Dinah Eng is an award-winning journalist and syndicated columnist with the Scripps Howard News Service.
Surviving Rookiehood: It's Not Easy Being Green
Veteran practitioners recall the gaffes and hard knocks they experienced early in their careers and what those lessons taught them.
August 1, 2004
The quickest way to learn is to make mistakes—and every real estate professional has made at least one on the road to career success. The important thing, everyone agrees, is to do it better next time, and to have a sense of humor about it.
Here, veteran real estate practitioners think back to their early days and share their bumps in the road that taught them valuable lessons about how to—and how not to—work in real estate.
A Listing Heats Up
Jane Beattie Shepherd, ABR®, CRS®, a broker for Beattie-Firth Inc. in Charleston, W.Va., has been in the business for 28 years and will never forget the open house she once held for a vacant property that had a lovely stone fireplace.
“I decided to take a Duraflame log and light it in the fireplace,” remembers Shepherd. “The idea was to create an atmosphere on a snowy day that would sell the house. Well, there was a problem with the chimney, which didn’t draw right, so the house filled up with smoke. Instead of drawing people in, it ran everyone out.”
Shepherd laughs, adding, “The little old lady who owned it had probably never used the fireplace in 30 years.”
The lesson: Always ask the owner before lighting a fire or cranking up a furnace in a cold house, just in case servicing is needed first.
Don’t Make Assumptions
Shepherd shares another valuable lesson from her rookie years, this one involving a tiresome dog chase.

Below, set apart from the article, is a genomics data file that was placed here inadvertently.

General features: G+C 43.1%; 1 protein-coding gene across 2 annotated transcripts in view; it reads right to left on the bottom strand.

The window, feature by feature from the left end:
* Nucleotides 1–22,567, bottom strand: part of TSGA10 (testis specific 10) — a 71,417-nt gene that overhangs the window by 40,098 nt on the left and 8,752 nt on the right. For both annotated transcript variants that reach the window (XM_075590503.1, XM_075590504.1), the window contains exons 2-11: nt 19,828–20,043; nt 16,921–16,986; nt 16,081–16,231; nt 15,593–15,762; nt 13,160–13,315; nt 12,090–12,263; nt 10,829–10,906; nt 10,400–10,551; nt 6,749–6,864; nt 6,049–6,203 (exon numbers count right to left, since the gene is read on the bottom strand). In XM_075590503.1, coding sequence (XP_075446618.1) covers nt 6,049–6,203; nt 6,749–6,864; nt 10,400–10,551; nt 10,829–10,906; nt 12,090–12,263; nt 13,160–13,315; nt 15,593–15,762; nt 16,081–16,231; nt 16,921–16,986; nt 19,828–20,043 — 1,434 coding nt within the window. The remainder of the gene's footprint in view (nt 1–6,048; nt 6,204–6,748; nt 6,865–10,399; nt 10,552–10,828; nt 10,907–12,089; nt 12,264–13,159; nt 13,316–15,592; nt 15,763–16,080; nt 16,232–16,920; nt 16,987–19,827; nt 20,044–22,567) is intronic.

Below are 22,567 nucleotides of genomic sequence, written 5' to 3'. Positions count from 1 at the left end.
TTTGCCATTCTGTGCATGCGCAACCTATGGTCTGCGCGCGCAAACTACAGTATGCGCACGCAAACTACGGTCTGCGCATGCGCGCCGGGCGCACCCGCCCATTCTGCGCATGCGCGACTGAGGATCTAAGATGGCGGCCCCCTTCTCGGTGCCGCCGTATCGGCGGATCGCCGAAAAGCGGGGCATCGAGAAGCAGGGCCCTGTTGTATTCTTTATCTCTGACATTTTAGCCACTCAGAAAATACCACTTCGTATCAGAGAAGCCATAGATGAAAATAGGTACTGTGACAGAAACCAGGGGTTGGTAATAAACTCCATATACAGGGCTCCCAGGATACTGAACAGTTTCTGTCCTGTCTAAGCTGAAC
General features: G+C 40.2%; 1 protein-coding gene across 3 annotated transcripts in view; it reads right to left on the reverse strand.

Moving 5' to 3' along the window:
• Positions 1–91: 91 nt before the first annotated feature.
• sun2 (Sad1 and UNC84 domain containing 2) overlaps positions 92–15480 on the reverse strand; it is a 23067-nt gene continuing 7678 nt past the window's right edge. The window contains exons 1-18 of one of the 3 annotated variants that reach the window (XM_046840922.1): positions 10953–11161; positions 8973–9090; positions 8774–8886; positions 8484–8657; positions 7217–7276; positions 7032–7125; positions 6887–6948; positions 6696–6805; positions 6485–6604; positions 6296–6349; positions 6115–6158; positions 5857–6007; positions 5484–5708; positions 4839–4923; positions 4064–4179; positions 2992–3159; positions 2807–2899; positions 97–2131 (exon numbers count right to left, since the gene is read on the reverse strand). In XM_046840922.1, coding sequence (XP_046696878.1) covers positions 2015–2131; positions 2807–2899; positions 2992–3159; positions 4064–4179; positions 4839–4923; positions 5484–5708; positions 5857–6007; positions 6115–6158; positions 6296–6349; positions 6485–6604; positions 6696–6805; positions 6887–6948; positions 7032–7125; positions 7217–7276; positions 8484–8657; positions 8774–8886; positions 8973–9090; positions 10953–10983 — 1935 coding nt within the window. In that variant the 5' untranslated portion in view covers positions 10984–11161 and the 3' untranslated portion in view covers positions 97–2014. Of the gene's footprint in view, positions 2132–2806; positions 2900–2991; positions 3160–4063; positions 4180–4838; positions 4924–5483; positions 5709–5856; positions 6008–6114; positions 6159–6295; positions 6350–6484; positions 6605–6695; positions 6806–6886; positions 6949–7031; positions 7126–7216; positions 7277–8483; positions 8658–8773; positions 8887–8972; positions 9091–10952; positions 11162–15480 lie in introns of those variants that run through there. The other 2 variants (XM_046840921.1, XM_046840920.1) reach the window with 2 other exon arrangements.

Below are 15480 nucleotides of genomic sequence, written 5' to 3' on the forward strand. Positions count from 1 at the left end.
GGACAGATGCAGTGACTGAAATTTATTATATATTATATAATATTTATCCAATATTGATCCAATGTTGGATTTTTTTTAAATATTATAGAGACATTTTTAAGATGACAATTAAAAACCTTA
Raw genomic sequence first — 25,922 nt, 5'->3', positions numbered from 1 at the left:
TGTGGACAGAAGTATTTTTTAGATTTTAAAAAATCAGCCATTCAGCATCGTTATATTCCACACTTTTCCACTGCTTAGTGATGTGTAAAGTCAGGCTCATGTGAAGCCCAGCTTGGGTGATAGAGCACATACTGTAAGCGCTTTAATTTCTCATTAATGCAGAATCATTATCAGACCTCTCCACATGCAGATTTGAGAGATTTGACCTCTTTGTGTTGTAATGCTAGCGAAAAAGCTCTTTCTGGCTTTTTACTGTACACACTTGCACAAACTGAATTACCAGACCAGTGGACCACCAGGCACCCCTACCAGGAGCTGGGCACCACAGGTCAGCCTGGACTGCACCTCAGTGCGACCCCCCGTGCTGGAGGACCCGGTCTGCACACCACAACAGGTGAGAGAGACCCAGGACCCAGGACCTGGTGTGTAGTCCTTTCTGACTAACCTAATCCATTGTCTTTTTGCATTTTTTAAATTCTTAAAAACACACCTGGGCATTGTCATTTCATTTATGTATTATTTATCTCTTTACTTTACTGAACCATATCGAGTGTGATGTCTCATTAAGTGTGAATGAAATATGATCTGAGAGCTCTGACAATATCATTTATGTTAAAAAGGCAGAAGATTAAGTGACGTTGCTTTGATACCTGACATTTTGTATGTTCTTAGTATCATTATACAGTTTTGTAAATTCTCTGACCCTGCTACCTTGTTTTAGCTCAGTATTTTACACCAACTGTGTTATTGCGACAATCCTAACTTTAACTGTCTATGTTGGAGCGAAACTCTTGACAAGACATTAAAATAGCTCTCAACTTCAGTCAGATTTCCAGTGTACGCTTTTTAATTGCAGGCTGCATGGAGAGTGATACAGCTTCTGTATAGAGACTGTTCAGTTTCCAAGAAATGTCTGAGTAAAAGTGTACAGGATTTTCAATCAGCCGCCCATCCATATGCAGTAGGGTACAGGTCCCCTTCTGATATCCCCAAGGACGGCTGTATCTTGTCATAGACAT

“I was showing a house, and had just unlocked the door when a dog ran out,” says Shepherd. “I told my client to look around while I ran after the dog. Forty minutes later, I got the dog back into the house, and called the listing agent to say I got the dog back in. He tells me the seller didn’t own a dog.”
Apparently, the real estate professional who had shown the place before Shepherd had seen the dog scratching at the door of the house, and thought it lived there, so he let it in. Luckily, no damage was done.
The lesson: Never make assumptions about who lives in the house.
Money Overcomes Loyalty
The most painful lessons, of course, are the ones that cost you money.
David Mansfield, a salesperson for Covington & Co. Inc. in Huntsville, Ala., was brand new in the business when he listed his next-door neighbors’ house, and proceeded to help them find a new home.
After working with them for several months, their house sold, and Mansfield intensified the search for a new home that they could move into before closing on the current one. He told the couple about a house that had come off the market six weeks earlier, and drove them by it.
“They went straight to the occupants of the house and worked out a deal without me,” Mansfield says. “I had no clue that they’d cut me out the way they did. I had a buyer’s agency agreement with them that had expired, and I let it lapse without making them sign a new one because I thought we were friends.”
While Mansfield collected a small commission for being the listing agent on the sale of the old house, he calls the experience an expensive lesson. “When it comes to money, you never know how people are going to act,” says Mansfield.
The lesson: Be aware that money’s a strong motivator for some people. You could be best friends or family, but money may be more important to others than loyalty to you.
Stay Focused on the Deal
Keeping track of where you are in the process of a sale is important, says David Phillips, e-PRO®, a salesperson with Weichert, REALTORS®, in Arlington, Va.
Last spring, Phillips proudly wrote his first contract, two days after receiving his real estate license. The client was his former spouse, who was buying a condo.